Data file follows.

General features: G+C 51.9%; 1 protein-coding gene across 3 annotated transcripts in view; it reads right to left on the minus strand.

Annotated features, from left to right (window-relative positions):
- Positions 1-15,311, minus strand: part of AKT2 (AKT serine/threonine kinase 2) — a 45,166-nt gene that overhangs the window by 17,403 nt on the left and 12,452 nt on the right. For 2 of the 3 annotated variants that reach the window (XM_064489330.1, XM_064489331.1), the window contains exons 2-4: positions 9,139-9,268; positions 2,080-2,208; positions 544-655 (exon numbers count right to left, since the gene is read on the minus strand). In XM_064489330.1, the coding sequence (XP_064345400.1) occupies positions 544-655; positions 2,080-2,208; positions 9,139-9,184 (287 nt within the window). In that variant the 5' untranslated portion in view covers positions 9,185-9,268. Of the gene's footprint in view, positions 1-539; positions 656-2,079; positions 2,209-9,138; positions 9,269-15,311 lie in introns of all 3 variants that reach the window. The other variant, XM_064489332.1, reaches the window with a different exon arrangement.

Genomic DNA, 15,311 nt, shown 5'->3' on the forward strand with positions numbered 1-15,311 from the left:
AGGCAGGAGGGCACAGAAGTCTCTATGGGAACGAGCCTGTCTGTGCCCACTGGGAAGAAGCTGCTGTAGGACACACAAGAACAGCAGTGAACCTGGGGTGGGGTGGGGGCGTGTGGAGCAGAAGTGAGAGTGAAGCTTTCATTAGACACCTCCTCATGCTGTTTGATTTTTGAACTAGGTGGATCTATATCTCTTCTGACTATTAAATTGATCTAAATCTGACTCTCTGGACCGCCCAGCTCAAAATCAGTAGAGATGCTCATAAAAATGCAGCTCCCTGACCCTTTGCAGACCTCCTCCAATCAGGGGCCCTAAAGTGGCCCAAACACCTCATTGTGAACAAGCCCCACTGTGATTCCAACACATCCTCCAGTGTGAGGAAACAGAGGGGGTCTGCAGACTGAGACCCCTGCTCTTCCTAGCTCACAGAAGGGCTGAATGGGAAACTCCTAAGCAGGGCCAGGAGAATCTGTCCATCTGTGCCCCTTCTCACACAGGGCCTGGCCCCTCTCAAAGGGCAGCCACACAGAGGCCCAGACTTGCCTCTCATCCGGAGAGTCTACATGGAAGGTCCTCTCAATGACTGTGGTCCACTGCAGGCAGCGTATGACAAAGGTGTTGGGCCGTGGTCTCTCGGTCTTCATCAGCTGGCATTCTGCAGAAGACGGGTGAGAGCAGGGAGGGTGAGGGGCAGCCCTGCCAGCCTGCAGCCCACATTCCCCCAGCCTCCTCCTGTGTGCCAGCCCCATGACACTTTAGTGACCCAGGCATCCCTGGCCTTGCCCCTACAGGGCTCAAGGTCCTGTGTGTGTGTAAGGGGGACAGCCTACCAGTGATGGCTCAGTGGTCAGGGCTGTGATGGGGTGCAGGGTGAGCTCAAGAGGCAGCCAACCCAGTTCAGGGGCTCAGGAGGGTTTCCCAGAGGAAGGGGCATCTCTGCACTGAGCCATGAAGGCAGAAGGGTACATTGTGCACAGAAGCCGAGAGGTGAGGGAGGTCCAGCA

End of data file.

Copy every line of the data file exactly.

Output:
General features: G+C 51.9%; 1 protein-coding gene across 3 annotated transcripts in view; it reads right to left on the minus strand.

Annotated features, from left to right (window-relative positions):
- Positions 1-15,311, minus strand: part of AKT2 (AKT serine/threonine kinase 2) — a 45,166-nt gene that overhangs the window by 17,403 nt on the left and 12,452 nt on the right. For 2 of the 3 annotated variants that reach the window (XM_064489330.1, XM_064489331.1), the window contains exons 2-4: positions 9,139-9,268; positions 2,080-2,208; positions 544-655 (exon numbers count right to left, since the gene is read on the minus strand). In XM_064489330.1, the coding sequence (XP_064345400.1) occupies positions 544-655; positions 2,080-2,208; positions 9,139-9,184 (287 nt within the window). In that variant the 5' untranslated portion in view covers positions 9,185-9,268. Of the gene's footprint in view, positions 1-539; positions 656-2,079; positions 2,209-9,138; positions 9,269-15,311 lie in introns of all 3 variants that reach the window. The other variant, XM_064489332.1, reaches the window with a different exon arrangement.

Genomic DNA, 15,311 nt, shown 5'->3' on the forward strand with positions numbered 1-15,311 from the left:
AGGCAGGAGGGCACAGAAGTCTCTATGGGAACGAGCCTGTCTGTGCCCACTGGGAAGAAGCTGCTGTAGGACACACAAGAACAGCAGTGAACCTGGGGTGGGGTGGGGGCGTGTGGAGCAGAAGTGAGAGTGAAGCTTTCATTAGACACCTCCTCATGCTGTTTGATTTTTGAACTAGGTGGATCTATATCTCTTCTGACTATTAAATTGATCTAAATCTGACTCTCTGGACCGCCCAGCTCAAAATCAGTAGAGATGCTCATAAAAATGCAGCTCCCTGACCCTTTGCAGACCTCCTCCAATCAGGGGCCCTAAAGTGGCCCAAACACCTCATTGTGAACAAGCCCCACTGTGATTCCAACACATCCTCCAGTGTGAGGAAACAGAGGGGGTCTGCAGACTGAGACCCCTGCTCTTCCTAGCTCACAGAAGGGCTGAATGGGAAACTCCTAAGCAGGGCCAGGAGAATCTGTCCATCTGTGCCCCTTCTCACACAGGGCCTGGCCCCTCTCAAAGGGCAGCCACACAGAGGCCCAGACTTGCCTCTCATCCGGAGAGTCTACATGGAAGGTCCTCTCAATGACTGTGGTCCACTGCAGGCAGCGTATGACAAAGGTGTTGGGCCGTGGTCTCTCGGTCTTCATCAGCTGGCATTCTGCAGAAGACGGGTGAGAGCAGGGAGGGTGAGGGGCAGCCCTGCCAGCCTGCAGCCCACATTCCCCCAGCCTCCTCCTGTGTGCCAGCCCCATGACACTTTAGTGACCCAGGCATCCCTGGCCTTGCCCCTACAGGGCTCAAGGTCCTGTGTGTGTGTAAGGGGGACAGCCTACCAGTGATGGCTCAGTGGTCAGGGCTGTGATGGGGTGCAGGGTGAGCTCAAGAGGCAGCCAACCCAGTTCAGGGGCTCAGGAGGGTTTCCCAGAGGAAGGGGCATCTCTGCACTGAGCCATGAAGGCAGAAGGGTACATTGTGCACAGAAGCCGAGAGGTGAGGGAGGTCCAGCA